6. I put in an order for the iPad. I’ll let you know if it’s for real, but I think it may change the way I do computing.

      7. I think Apple’s next product will get me to quit and work at the company as a custodian.

  2. 3 chris S. May 27, 2010 at 10:19 am

    I forgot to mention the itunes store. One problem with their DRM is this restriction on how many copies you can make(5). I think this is going to start to create more and more headaches for Apple. I have purchased songs on itunes long ago and had something like the following happen:

    1. My computer breaks soon after the download, but I manage to copy all of my songs onto my ipod and transfer them to my new computer. (2 copies already).
    2. Sara puts the song on her ipod, because she likes it too. (3 copies)
    3. I burn a CD so that I can listen to it in the car (4 copies)
    4. I get a laptop to go along with my desktop, and I backup my music onto that computer (5 copies).

    So what happens when my desktop breaks, something that inevitably happens with technology? Or I get a new ipod/iphone? I have to rebuy the song. That may make Apple some money, but as it happens more and more it’s going to build some ill-will for consumers, who may start buying their music elsewhere, from somewhere with less restrictive DRM.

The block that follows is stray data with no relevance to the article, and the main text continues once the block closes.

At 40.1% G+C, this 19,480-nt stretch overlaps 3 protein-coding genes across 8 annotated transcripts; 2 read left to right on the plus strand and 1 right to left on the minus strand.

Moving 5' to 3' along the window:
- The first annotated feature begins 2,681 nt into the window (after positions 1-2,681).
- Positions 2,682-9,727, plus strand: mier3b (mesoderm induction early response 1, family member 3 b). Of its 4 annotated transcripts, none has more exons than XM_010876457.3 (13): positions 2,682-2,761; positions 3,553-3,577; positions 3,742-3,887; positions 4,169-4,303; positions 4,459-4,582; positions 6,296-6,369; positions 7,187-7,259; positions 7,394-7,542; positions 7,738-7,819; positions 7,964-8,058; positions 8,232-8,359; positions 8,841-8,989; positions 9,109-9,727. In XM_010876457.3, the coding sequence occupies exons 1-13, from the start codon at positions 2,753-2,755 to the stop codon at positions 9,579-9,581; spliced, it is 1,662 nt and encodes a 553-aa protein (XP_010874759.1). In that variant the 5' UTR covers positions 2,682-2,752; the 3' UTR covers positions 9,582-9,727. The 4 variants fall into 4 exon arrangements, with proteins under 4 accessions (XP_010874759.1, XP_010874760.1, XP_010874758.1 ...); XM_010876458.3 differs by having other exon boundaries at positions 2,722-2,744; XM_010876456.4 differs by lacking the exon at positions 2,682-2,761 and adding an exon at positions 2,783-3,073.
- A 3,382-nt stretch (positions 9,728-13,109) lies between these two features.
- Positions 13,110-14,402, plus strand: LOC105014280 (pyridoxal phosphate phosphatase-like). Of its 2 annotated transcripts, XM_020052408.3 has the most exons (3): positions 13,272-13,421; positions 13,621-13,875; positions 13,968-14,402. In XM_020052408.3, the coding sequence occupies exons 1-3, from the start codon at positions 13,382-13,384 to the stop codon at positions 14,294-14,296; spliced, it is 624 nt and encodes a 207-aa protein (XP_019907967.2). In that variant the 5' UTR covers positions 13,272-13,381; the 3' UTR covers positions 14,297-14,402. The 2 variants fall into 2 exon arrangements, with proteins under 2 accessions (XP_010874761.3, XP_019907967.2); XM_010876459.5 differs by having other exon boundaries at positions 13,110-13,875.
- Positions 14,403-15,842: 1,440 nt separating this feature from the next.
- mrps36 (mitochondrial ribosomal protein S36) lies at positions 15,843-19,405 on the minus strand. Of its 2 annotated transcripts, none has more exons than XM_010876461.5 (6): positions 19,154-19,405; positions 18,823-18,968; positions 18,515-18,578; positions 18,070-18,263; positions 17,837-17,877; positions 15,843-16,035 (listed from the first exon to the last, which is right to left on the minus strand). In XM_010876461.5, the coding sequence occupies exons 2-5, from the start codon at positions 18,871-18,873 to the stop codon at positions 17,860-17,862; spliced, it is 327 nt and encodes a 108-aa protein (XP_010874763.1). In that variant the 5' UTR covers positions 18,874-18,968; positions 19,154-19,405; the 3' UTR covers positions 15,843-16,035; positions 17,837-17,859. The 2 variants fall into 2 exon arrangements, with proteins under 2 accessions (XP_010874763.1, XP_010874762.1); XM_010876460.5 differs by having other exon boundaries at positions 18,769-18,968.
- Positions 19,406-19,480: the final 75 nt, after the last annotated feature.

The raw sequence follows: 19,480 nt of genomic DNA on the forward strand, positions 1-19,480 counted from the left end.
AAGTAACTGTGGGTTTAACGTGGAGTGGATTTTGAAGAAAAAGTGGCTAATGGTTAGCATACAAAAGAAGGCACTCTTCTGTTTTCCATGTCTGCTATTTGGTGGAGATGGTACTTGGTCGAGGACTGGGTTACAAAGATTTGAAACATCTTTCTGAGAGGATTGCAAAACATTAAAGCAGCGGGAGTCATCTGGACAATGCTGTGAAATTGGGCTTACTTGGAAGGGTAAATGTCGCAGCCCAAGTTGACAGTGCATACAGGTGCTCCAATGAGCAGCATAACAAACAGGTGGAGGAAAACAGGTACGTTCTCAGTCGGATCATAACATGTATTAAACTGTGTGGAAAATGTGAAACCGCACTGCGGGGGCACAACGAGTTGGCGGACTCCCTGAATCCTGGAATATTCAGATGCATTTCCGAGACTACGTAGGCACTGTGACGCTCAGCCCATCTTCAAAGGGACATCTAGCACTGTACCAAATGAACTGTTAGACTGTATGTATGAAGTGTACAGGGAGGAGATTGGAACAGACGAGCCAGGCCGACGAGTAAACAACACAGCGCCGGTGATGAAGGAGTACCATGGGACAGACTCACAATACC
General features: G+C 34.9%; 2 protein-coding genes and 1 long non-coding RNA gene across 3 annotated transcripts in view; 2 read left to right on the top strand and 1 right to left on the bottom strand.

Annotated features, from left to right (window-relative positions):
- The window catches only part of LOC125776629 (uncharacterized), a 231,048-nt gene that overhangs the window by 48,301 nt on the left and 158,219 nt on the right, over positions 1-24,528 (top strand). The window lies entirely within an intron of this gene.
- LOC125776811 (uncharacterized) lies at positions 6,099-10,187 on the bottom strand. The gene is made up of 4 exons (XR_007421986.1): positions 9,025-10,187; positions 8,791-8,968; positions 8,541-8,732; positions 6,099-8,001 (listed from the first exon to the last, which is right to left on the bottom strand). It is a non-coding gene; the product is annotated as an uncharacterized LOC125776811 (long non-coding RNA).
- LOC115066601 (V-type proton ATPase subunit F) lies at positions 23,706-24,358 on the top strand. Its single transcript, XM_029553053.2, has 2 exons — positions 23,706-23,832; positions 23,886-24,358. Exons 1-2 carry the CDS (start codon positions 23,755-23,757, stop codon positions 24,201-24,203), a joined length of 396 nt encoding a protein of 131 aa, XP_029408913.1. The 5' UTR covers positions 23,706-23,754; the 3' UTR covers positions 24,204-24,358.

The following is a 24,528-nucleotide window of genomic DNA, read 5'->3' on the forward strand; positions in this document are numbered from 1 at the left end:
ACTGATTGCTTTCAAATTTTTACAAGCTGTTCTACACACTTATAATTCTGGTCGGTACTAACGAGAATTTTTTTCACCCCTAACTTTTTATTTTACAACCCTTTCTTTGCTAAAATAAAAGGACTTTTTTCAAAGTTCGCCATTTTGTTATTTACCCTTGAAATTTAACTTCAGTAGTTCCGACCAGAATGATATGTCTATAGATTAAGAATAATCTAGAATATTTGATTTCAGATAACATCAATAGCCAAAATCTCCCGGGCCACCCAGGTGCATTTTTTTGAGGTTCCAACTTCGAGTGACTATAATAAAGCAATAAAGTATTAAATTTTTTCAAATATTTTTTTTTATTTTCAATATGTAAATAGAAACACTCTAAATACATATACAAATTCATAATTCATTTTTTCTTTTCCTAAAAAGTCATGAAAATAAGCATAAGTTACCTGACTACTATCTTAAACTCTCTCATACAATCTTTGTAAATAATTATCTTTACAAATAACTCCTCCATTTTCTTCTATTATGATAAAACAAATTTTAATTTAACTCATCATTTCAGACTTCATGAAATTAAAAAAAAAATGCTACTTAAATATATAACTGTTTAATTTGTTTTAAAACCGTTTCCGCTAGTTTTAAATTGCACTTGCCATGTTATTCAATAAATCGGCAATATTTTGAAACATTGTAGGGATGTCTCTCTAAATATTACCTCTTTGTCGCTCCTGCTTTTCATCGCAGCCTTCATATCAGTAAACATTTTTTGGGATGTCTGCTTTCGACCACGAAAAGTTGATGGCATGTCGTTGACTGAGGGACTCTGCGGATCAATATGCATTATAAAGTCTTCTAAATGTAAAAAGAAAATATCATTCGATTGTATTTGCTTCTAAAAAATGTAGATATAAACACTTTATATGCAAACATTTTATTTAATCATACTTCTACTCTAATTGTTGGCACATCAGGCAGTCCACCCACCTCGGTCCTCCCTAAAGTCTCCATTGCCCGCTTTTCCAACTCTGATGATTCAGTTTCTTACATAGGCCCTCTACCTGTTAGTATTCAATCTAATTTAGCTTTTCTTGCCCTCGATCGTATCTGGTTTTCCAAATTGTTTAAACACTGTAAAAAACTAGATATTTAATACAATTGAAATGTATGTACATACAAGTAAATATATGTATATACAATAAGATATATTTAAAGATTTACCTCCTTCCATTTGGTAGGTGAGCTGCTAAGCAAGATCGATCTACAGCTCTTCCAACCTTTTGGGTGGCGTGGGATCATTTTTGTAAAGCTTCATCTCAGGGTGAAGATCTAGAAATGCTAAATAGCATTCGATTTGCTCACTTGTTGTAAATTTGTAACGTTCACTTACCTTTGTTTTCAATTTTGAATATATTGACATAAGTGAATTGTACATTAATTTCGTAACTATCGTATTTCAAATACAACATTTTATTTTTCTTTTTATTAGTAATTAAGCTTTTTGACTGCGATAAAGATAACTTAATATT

• 4 joesas June 2, 2010 at 10:43 pm

      Now, here’s something I’m not familiar with: Apple got rid of their DRM and jacked up the price (I thought), but are there still restrictions on the number of computers you can play music on?

      One way to solve 1 is to call up Apple and say, my computer crashed, can you de-authorize the old one. I’ve done that. They bitched about how I should’ve done it before I dumped the computer, but I’m like, dude, the computer won’t turn on, so what’d ya want me to do?

      The turning point for the company was really the iTunes music store. The stock rocketed 10% the day they announced 1 million songs were downloaded. The music industry was expecting that much in 3 months. That changed the rules and fortunes for the company. That day people started looking at the company differently…